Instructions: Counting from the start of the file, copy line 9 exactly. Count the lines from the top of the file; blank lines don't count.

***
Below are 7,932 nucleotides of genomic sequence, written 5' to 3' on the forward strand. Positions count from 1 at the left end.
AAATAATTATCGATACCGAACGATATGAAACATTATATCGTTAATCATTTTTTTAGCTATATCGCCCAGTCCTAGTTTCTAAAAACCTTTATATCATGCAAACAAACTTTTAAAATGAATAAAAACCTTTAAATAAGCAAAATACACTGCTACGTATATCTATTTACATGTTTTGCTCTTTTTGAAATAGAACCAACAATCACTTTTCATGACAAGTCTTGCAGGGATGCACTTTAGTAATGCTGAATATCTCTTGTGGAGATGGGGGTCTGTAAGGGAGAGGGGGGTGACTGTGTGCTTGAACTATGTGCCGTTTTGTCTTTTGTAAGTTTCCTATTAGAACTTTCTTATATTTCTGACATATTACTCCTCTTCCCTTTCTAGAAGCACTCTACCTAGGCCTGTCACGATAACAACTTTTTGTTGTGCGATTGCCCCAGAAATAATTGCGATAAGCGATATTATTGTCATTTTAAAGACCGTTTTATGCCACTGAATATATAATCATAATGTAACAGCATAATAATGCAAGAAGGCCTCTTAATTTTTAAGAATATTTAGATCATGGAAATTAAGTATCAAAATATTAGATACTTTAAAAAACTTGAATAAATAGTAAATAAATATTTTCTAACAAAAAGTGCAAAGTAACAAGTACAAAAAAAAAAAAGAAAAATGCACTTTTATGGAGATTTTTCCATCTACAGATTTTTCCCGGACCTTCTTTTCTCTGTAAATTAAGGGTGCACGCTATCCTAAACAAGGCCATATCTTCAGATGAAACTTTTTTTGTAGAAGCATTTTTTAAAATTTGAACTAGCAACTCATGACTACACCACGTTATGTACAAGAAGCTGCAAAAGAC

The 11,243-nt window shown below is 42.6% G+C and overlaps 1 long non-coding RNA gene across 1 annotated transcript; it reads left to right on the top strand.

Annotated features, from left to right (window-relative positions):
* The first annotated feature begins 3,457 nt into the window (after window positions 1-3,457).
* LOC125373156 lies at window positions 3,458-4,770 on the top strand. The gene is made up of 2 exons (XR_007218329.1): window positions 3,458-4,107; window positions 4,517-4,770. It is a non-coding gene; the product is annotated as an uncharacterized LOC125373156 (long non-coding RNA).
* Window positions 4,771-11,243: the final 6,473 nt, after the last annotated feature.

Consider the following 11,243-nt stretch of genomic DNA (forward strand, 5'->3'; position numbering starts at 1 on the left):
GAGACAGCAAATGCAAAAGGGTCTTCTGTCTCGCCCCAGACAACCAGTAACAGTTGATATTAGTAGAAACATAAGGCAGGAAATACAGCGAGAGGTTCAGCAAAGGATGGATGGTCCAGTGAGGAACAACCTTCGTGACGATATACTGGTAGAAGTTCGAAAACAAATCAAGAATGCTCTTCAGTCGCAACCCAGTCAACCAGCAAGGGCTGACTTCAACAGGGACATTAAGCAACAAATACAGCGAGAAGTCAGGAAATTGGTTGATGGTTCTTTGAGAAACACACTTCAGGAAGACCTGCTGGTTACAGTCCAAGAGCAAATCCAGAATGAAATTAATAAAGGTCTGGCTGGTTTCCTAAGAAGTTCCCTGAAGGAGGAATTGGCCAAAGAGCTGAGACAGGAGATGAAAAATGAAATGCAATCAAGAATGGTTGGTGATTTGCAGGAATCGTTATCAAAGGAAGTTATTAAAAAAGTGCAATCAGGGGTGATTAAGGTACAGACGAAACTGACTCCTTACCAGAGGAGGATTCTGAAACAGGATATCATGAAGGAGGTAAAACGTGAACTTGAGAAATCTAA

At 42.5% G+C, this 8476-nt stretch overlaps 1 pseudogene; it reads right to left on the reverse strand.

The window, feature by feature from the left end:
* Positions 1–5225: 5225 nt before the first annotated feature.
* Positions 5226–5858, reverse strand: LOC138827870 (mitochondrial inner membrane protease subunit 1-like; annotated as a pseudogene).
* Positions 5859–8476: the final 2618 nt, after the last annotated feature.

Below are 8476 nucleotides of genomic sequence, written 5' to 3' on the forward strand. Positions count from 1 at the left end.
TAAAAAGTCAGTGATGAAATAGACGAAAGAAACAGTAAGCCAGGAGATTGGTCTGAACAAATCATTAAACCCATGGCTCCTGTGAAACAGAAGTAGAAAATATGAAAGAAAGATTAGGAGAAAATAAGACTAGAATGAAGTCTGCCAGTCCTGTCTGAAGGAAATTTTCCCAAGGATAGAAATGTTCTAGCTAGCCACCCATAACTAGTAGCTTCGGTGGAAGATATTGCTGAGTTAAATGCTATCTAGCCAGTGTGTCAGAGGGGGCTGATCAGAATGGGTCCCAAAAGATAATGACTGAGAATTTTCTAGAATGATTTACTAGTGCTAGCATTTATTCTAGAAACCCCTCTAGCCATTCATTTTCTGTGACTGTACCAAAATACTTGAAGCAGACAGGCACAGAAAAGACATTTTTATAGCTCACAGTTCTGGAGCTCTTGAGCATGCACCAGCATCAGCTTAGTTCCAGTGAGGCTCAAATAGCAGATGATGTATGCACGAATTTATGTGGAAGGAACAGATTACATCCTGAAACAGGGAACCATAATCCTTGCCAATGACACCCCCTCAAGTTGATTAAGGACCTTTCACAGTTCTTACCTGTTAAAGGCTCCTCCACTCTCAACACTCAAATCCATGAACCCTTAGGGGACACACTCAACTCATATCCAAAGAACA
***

GAGACAGCAAATGCAAAAGGGTCTTCTGTCTCGCCCCAGACAACCAGTAACAGTTGATATTAGTAGAAACATAAGGCAGGAAATACAGCGAGAGGTTCAGCAAAGGATGGATGGTCCAGTGAGGAACAACCTTCGTGACGATATACTGGTAGAAGTTCGAAAACAAATCAAGAATGCTCTTCAGTCGCAACCCAGTCAACCAGCAAGGGCTGACTTCAACAGGGACATTAAGCAACAAATACAGCGAGAAGTCAGGAAATTGGTTGATGGTTCTTTGAGAAACACACTTCAGGAAGACCTGCTGGTTACAGTCCAAGAGCAAATCCAGAATGAAATTAATAAAGGTCTGGCTGGTTTCCTAAGAAGTTCCCTGAAGGAGGAATTGGCCAAAGAGCTGAGACAGGAGATGAAAAATGAAATGCAATCAAGAATGGTTGGTGATTTGCAGGAATCGTTATCAAAGGAAGTTATTAAAAAAGTGCAATCAGGGGTGATTAAGGTACAGACGAAACTGACTCCTTACCAGAGGAGGATTCTGAAACAGGATATCATGAAGGAGGTAAAACGTGAACTTGAGAAATCTAA